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LAS VEGAS, Nevada -- Las Vegas Sands Corp. gave Wall Street a preview of the company's first quarter earnings Friday to help aid marketing of a planned $5 billion domestic credit facility that will be used to fund some of its current projects in Las Vegas and Pennsylvania.
The company only announced the preliminary results for its Venetian casino on the Strip, saving results from the Sands Macau for when it unveils the complete quarterly financial picture during the first week of May.
The credit facility is expected to be used primarily to fund the company's domestic needs, including a planned $600 million casino and entertainment complex in Bethlehem, Pa., and the company's development projects that surround the Palazzo, a 3,000-room hotel-casino under construction adjacent to The Venetian.
Las Vegas Sands has plans to build a second convention and exposition center on 20 acres on the east side of Koval Lane across the street from the company's 1.1 million-square-foot Sands Expo Center. In addition, Las Vegas Sands has announced plans to build a 632-foot high-rise with 270 residential units near the Palazzo's Strip entrance.
The credit facility is also expected to provide funding for the company's future capital needs and general corporate purposes.
Las Vegas Sands Senior Vice President of Finance Scott Henry declined to comment about the credit facility in advance of the formal launch of the deal, expected to be next week.
Las Vegas Sands expects to open the Palazzo by the end of the year, which combined with The Venetian, will give the company 7,000 hotel rooms on the Strip.
This summer, Las Vegas Sands is expected to open the $2.4 billion Venetian Macau. The company is also building eight resorts on the Cotai Strip near Macau. Las Vegas Sands recently broke ground on the $3.6 billion Marina Bay Sands in Singapore, that is expected to open in 2009.
At The Venetian, Las Vegas Sands said it expects operating income to rise to between $86 million and $91 million in the first quarter, compared with $79 million a year ago. Cash flow at the property is expected to range between $107 million and $112 million, up from $101.1 million in the first quarter of 2006.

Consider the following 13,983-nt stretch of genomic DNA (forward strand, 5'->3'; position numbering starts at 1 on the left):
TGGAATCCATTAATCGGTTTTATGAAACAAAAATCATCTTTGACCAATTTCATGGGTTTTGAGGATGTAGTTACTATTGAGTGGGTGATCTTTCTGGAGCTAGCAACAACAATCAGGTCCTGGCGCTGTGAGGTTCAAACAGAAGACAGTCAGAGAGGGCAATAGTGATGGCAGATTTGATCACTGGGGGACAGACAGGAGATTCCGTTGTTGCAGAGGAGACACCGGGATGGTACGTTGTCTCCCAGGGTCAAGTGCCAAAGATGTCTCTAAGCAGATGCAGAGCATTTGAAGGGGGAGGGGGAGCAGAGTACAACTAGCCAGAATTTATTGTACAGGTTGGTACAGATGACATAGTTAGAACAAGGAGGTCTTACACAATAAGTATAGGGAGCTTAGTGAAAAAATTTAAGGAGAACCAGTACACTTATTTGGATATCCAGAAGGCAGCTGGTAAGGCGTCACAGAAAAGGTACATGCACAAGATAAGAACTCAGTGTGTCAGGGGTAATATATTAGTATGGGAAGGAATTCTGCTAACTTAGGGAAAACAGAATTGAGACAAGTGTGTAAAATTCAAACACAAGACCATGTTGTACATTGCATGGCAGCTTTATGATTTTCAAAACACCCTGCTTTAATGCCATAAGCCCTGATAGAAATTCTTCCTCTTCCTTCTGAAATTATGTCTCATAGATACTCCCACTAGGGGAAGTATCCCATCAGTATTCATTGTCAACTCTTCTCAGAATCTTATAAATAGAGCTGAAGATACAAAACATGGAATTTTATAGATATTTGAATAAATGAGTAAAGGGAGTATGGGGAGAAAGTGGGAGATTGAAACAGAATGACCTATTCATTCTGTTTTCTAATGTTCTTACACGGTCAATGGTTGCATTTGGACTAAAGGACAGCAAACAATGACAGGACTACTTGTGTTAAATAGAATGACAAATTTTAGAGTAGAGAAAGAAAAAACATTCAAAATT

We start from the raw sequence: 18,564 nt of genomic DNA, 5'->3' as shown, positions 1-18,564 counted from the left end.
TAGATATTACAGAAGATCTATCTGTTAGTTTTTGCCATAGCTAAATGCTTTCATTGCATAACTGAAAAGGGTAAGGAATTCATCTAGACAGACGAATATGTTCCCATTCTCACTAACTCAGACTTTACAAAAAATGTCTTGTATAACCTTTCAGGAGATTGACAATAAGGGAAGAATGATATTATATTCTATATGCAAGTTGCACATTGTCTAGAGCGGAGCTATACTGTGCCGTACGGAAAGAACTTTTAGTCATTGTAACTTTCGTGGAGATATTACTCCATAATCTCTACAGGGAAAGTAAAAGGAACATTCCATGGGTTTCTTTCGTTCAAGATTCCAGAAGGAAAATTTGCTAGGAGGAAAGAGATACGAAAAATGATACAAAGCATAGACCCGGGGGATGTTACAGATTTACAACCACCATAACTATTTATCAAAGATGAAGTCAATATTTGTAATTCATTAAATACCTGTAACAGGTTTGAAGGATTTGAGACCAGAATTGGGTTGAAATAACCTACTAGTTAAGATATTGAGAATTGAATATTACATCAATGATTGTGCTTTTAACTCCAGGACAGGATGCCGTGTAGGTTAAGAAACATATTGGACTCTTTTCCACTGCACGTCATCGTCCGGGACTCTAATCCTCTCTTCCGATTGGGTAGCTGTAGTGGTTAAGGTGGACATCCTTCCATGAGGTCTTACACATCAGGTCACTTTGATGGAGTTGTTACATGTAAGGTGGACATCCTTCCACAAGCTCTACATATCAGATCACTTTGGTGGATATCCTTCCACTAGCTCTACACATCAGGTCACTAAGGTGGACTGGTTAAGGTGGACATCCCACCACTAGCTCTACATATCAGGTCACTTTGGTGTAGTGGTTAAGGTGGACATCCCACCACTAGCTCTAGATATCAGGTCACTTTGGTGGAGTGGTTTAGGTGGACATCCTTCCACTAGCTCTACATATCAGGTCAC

Hotel revenues increased 7 percent while retail and other operating revenues jumped 21 percent.
Meanwhile, in The Venetian casino, gaming revenues were $120 million, a 24 percent increase compared with $97.1 million a year ago. However, the results were offset by an increase in the provision for bad debt to $16 million, including approximately $10 million from one high-end customer. The figure is up from $4.7 million in the same quarter a year ago.
Las Vegas Sands President Bill Weidner said The Venetian had a strong performance throughout the property.
"The benefits of our targeted capital investments are contributing to solid top line performance at The Venetian," Weidner said in a statement. "Our high end business, in particular, continues to benefit from our investments in the infrastructure and amenities vital to our competitiveness and success in this increasingly important segment."
Gaming analysts said they thought the company will show even more upbeat quarterly earnings when the revenues from Sands Macau are included.
"These results once again highlight how powerful The Venetian property is especially that it can continue to generate increased (revenue per available room) growth with occupancy of 99 percent," Goldman Sachs gaming analyst Steven Kent said in a note to investors. "The other implication is given the continuing strong trends at their core Venetian property in Las Vegas, we think this will increase investors' confidence that Palazzo will also show strong results and returns."
Kent thought the earnings pre-release would help boost the price of Las Vegas Sands shares.
The company's stock closed at $88.31 on the New York Stock Exchange, up $1.95, or 2.26 percent.
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